| Musings |

Confessions of a Misanthrope

“You’re just a misanthrope,” he continued. “So it’s really not your fault.” He laughed

IT had been one of those days. One of those days when just making it to my own bedtime without saying or doing anything I’d regret would be an accomplishment. Between my toddler’s disrupted night and my own early morning, I felt overwhelmingly irritable and frustrated.

It was late evening when I hung up the phone after a conversation with a friend.

“She keeps wanting to get together,” I said to my husband, somehow annoyed. I saw the familiar look of mild amusement flit across his face, and I was reminded once again of how different we are. He loves people and I… well, I’m somewhat hesitant around those same lovely people.

But this time he nodded. “It’s not your fault that you feel that way,” he responded. I looked at him again, surprised. This wasn’t the usual upbeat response from my extroverted, albeit quiet and thoughtful husband. He usually tried to convince me that getting together with “friendlies” is what turns them into “friends” and would wonder why I was constantly resisting.

“You’re just a misanthrope,” he continued. “So it’s really not your fault.” He laughed.

I liked the sound of the word right away, though I wasn’t completely sure of its definition. But it was intriguing, and somehow it resonated, and I wanted ownership of that word. Holding my phone, I eagerly looked it up.


Noun: a person who dislikes humankind and avoids human society.

I had to admit, that sounded pretty familiar. I could easily get onboard with this new self-definition. And besides; this was one of the most validating responses I’d ever heard from my husband. Instead of putting a positive spin on my introversion or negativity, here he was, calling a spade a spade.

There’s a fine line between being introverted and being a misanthrope, I thought, a bit too proudly, and I’ve definitely crossed that line.

I was a misanthrope, and I wasn’t afraid to admit it.

I laughingly shared the word and its definition with a few friends the next day. I’d tried it on for size, and it fit.

“My husband told me I’m a misanthrope,” I told them, while studiously avoiding the pleasure I noted in sharing my life with others, “and I feel so understood.” One friend claimed she was a misanthrope as well, but I assured her that she was not. I was feeling a bit possessive and excited about my unique misanthropy, and I didn’t want to share.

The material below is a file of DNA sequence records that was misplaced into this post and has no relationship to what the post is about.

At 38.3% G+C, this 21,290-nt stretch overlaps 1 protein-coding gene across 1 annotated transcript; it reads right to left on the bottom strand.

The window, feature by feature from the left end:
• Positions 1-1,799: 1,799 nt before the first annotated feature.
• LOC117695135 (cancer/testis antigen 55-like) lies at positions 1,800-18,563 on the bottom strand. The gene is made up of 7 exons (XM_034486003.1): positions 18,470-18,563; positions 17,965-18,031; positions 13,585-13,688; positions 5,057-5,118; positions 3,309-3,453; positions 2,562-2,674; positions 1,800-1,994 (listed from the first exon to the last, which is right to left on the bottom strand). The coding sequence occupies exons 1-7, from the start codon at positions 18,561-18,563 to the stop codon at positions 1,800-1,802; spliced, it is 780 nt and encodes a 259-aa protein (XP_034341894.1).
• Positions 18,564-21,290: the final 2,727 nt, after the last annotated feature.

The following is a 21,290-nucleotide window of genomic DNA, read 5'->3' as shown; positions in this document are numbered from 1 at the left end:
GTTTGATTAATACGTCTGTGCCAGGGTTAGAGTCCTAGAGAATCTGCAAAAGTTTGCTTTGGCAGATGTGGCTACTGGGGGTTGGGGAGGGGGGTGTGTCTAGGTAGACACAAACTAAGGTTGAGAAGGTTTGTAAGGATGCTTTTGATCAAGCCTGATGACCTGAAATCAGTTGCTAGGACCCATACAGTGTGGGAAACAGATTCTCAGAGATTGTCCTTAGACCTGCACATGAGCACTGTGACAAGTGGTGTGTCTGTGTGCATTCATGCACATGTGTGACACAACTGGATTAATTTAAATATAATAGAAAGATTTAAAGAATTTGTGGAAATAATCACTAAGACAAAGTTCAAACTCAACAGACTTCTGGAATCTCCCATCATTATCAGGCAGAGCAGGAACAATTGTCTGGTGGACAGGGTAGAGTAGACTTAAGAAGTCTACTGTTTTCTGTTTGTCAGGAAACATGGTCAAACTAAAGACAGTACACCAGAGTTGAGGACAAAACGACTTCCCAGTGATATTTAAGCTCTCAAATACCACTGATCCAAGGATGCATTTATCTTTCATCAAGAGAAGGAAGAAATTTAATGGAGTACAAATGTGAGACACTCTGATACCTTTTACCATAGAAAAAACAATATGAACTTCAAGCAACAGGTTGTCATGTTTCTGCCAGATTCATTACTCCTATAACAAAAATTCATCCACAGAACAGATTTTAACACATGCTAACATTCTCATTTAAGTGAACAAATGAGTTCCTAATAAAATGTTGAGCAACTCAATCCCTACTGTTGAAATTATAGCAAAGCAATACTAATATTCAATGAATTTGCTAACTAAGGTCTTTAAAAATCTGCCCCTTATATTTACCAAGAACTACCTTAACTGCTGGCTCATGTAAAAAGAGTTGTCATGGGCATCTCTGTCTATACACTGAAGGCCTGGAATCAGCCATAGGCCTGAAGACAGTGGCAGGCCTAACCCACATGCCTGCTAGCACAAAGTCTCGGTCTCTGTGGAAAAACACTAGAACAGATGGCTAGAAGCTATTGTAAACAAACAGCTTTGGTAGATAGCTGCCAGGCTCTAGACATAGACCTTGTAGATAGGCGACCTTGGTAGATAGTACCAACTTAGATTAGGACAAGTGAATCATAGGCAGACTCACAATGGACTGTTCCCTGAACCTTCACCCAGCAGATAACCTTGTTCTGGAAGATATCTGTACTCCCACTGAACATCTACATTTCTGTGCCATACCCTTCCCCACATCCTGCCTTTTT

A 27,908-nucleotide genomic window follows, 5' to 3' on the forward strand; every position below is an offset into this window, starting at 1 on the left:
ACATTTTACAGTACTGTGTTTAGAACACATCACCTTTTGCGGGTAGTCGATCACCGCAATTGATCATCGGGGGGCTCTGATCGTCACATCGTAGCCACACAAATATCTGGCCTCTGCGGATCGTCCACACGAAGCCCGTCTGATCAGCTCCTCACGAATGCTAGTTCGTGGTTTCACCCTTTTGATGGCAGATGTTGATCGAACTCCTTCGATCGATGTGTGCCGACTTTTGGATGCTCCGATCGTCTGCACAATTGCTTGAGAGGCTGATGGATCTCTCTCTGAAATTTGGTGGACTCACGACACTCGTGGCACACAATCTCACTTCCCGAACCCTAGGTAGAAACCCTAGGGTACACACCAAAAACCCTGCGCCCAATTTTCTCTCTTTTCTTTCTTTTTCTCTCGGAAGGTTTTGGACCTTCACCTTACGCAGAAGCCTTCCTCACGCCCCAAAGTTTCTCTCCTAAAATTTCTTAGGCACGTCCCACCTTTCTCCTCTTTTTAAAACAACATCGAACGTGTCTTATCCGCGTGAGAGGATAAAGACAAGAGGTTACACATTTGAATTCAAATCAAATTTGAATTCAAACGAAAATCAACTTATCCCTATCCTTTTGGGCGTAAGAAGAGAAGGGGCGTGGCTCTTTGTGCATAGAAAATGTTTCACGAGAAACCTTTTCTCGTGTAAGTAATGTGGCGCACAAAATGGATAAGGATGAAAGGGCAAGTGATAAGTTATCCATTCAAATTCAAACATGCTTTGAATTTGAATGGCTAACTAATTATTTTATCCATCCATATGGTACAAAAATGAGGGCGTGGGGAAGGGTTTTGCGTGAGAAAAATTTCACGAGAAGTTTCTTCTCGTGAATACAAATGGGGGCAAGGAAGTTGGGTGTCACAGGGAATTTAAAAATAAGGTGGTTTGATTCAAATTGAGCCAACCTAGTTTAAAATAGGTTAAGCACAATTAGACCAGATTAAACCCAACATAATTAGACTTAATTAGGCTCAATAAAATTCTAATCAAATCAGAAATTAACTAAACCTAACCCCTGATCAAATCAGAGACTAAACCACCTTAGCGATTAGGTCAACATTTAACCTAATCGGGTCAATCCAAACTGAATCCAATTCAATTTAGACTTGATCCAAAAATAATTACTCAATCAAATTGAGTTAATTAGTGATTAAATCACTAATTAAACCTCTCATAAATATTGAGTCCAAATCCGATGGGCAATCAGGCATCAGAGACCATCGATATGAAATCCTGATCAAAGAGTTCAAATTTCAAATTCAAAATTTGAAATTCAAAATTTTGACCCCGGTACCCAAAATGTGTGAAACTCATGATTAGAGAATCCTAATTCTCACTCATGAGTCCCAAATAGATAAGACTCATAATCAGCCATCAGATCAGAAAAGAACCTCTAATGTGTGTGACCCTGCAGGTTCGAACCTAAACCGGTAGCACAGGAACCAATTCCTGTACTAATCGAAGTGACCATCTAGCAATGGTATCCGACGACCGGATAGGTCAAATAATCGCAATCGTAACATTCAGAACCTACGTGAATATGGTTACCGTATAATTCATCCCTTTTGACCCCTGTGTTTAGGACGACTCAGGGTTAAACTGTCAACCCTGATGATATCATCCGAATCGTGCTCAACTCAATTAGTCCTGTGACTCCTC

“You like going to the park and schmoozing with people,” I said. “That disqualifies you.”

That same day, as I folded laundry, I wondered if the light conversation I’d had with my sister challenged my status as a misanthrope. I decided it did not, because she was related to me, and besides, no one said I now like people just because I had a few good laughs on the phone.

I am a misanthrope played in my mind as a background mantra that night as I bathed my kids and fed them, turned out the lights, and frankly, enjoyed them.

Still applies, I assured myself. These are my kids. So yeah, I can enjoy them. It’s still as if I’m just enjoying being alone.

I felt some sort of freedom in my newly defined identity. Though it was all a joke between my husband and me, there was finally a reason for my constant friend resistance and hermit-like tendencies; it was simply who I was. I did not like other people. And that was just fine.

But things started to get a little fuzzy when my baby was born a few weeks later. The awe I felt as I looked at her for the first time, the absolute and overwhelming love that overcame me as soon as I held her… this wasn’t the love of a misanthrope, or someone who dislikes human beings. This was the love that stems from a deep recognition of the potential and strength that lies in every single soul that has been placed in This World. This was the love of someone very aware of the beauty of the people around her, but who sometimes allows her fears or her introversion to get in the way of connecting.

Any misanthrope would relish the isolation that accompanies the postpartum chapter. And yet, I wasn’t relishing it. Not at all. I missed other people and I enjoyed connecting with them when I was able to. I realized that I felt full inside when I had an authentic, connective conversation with a friend or sibling.

It dawned on me that the state of my relationships was a direct reflection of my inner world at any given time. And with that recognition came a deeper understanding of my husband’s haphazardly assigned label: I realized, quite clearly, that a true misanthrope is most likely spurred by her dislike of self, more than her distaste for others. And now, in my mind’s eye, the journey to self-acceptance and self-love is beginning to intertwine with the same road to accepting and loving my children, husband, and, dare I say it, friends as well.

I haven’t let go of my misanthrope status quite yet. It keeps me safe in my “I don’t like people” bubble and allows me to stay cozy and comfortable instead of doing the real work necessary to make a relationship something I want it to be. But I am toying with the idea of adapting the good old, all-too-common identity of “introvert.”

When all is said and done, and the friends are calling and the people are laughing and the love is growing, I’m not very sure any real misanthrope would welcome me to her club, anyway. But being the introvert that I am, that’s just fine with me.


(Originally featured in Family First, Issue 824)

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